I would add that gender more than anything tends to limit the actions of the character in a regular basis and this is the reason why Nora took had to take the roads and pains she took to be able to fulfill a diversity of roles a) Entertainer, nurse, and wife b) mother c)daughter d) lady of the house e) lady of society
If Nora had not been born a female she would have been able to solve her financial problems with more ease than having to conduct hazy transactions with a stalker. All this, of course, is a consequence of her being considered an object of nurture rather than a first rate citizen.
Some, but not all, of Nora's and Torvald's actions are determined by the roles they are expected to play in society, based on their genders. Torvald provides for his wife and children and controls the money he earns, spending it as he sees fit. Nora is given an allowance to run the household, but Torvald remains the undisputed head of the family in all matters. These are the roles expected of him, and he plays them. However, Torvald acts again and again out of pride, arrogance, and selfishness, at Nora's expense; these actions result from his own self-centered personality rather than from social convention or gender roles. The best example of Torvald's failures as a husband is his response when he learns of Nora's forgery. His anger with her in her desperate situation shows his total regard for self.
Nora behaves as the subservient wife, just as she had played her role as a subservient daughter. When she must act to save her husband's life, she cannot do so openly because she is a woman. She is forced to lie in to obtain a bank loan, forging her father's signature since she could not borrow money herself. The manner in which Nora gets the money from the bank is forced upon her by her gender in her society, but the fact that she would take such a risk and make such a sacrifice is reflective of her own courage and unselfishness.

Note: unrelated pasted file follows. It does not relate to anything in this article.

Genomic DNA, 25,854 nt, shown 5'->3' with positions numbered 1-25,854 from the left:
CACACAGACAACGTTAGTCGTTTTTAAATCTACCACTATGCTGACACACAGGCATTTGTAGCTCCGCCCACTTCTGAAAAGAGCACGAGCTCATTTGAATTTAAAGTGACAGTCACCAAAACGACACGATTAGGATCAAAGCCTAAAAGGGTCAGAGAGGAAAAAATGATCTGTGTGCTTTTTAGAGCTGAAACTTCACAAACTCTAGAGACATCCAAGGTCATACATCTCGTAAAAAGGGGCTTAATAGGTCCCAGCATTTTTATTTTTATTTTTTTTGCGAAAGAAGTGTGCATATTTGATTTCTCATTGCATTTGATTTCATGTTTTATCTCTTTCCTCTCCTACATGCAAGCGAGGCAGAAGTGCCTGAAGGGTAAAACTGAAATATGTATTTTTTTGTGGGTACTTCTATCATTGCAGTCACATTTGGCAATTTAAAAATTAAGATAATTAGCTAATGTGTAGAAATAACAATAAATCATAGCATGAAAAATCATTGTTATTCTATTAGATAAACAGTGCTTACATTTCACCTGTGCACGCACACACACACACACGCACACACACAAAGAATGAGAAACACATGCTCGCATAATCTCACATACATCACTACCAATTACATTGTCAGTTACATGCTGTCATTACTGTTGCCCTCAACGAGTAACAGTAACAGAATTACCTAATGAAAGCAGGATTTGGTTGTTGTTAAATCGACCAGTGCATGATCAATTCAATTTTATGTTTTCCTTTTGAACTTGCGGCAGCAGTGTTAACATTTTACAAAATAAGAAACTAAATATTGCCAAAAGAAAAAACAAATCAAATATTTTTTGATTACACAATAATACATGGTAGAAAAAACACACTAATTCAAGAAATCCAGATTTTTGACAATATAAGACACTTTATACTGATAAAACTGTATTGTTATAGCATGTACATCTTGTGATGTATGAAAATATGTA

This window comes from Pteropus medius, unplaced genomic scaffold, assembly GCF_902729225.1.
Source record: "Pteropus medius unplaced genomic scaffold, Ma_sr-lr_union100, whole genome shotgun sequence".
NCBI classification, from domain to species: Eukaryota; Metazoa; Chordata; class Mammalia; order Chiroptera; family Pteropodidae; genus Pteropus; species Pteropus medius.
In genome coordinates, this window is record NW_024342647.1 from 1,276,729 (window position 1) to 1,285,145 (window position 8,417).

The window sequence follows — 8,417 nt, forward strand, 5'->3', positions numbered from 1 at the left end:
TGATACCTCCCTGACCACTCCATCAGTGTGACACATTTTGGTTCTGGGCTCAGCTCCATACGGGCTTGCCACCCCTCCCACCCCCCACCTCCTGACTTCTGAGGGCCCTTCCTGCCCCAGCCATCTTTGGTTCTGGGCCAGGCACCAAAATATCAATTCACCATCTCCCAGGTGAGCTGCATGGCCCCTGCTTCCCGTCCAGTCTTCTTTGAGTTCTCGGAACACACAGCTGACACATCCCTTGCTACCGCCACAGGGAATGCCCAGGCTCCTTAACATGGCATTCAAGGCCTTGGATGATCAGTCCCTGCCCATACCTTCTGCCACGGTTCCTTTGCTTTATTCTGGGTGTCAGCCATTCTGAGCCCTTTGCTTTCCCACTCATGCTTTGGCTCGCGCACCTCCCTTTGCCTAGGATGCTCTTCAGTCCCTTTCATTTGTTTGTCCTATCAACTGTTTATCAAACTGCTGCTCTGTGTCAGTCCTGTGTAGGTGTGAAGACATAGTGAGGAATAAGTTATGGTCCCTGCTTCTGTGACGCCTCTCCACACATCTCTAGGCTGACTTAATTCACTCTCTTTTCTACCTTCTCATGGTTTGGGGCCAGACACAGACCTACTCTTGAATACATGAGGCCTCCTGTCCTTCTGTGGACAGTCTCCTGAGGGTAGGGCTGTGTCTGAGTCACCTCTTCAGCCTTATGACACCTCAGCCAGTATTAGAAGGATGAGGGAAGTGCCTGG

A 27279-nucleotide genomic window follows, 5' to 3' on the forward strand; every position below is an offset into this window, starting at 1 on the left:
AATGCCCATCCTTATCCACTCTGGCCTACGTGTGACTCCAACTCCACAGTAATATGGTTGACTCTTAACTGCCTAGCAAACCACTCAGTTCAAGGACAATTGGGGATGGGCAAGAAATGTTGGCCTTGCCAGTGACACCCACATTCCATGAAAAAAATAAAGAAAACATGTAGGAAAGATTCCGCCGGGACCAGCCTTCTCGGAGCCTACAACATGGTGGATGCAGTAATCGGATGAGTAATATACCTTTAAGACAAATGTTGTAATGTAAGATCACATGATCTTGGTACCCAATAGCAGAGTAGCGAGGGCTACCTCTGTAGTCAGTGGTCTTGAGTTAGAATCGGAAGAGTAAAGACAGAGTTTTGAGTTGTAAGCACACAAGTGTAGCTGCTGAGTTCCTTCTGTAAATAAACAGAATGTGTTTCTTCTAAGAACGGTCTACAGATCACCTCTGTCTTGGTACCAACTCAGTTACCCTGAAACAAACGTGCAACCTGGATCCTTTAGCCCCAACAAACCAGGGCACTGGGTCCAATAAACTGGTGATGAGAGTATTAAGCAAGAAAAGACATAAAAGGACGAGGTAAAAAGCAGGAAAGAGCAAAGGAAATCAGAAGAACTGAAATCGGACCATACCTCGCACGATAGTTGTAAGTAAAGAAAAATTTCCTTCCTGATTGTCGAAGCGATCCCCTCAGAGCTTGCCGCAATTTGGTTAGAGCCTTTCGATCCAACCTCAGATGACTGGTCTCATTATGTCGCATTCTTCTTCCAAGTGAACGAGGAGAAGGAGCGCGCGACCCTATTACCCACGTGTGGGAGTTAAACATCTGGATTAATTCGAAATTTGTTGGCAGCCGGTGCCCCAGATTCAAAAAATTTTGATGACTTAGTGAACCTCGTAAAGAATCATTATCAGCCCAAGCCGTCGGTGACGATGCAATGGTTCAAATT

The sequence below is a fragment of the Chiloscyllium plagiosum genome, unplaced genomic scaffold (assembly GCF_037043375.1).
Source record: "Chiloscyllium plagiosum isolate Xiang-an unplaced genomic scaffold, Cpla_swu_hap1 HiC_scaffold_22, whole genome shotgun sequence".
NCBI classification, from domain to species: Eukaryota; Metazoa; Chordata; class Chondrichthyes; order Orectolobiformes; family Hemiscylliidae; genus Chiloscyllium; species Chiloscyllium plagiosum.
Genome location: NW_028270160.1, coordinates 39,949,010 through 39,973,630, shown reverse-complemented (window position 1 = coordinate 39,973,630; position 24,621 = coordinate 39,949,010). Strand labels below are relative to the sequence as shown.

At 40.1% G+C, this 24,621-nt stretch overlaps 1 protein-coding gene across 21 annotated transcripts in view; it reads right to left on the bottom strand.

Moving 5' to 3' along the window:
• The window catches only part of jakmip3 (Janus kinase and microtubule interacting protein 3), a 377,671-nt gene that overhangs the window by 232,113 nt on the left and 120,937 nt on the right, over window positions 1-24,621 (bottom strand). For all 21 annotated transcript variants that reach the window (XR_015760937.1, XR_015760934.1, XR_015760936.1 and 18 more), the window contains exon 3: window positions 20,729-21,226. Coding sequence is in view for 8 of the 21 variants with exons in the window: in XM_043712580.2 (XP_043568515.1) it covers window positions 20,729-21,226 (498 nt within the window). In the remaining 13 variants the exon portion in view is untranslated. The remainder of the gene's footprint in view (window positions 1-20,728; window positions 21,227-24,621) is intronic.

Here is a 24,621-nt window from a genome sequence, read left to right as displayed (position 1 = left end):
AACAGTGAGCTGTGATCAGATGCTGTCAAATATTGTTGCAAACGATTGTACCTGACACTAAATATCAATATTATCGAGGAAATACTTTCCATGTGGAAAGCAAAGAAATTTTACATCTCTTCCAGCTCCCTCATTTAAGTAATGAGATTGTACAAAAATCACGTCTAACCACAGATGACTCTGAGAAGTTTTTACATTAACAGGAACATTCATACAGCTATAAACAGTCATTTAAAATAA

Nora's most courageous act is not one which was determined for her; it is, in fact, an act of defiance in the face of the role she is expected to play. She acts independently, again, when she leaves Torvald. She refuses to be trapped in marriage with a man who does not love or respect her. Nora's gender predetermined the role she was expected to play, but she refused to remain imprisoned by it.
I don't know if it's the same thing, but it's not so much gender as gender rolls. Nora plays the roll of the perfect wife. Her husband treats her like a child, a plaything --- not an equal. He plays the role of the male, the dominant partner in the marriage, and acts as his society would expect him to.
Since the wife's role belongs to the female, and the husband's role the male, you could say that gender determines the actions. But society's acceptance of the behavior that is associated with the husband/wife roll is really what predetermines actions.
I believe that one of Ibsen's points in A Doll's House was that gender roles may be set in society, but it is possible to break free of those roles. Even in society today, men are listened to and their opinions are appreciated more as a whole than those of women's. Throughout the play, Nora is always voicing her opinions, and Torvald is constantly replying with nicknames or treating Nora as if she were a child. So, Torvald is stuck in his gender role of being the macho man and head of the household. However, when Nora breaks from her role as the Barbie doll housewife and makes the decision to break away from Torvald's fairytale world, Torvald's weak personality is finally revealed, and he is shown as a true coward. Nora's role is torn away when Nora does what other women do not normally do: she finally demanded to be heard and walked away.
The gender of each character in the play is very stereotypical except for those of Kristine and Krogstad. Kristine is the rising woman taking a man's job at the bank to earn herself some money. Krogstad is a man being ruined over and over again by woman. This is symbolic because these two characters end up being foil characters for Nora and Torvald who are the perfect husband and perfect wife archetypes.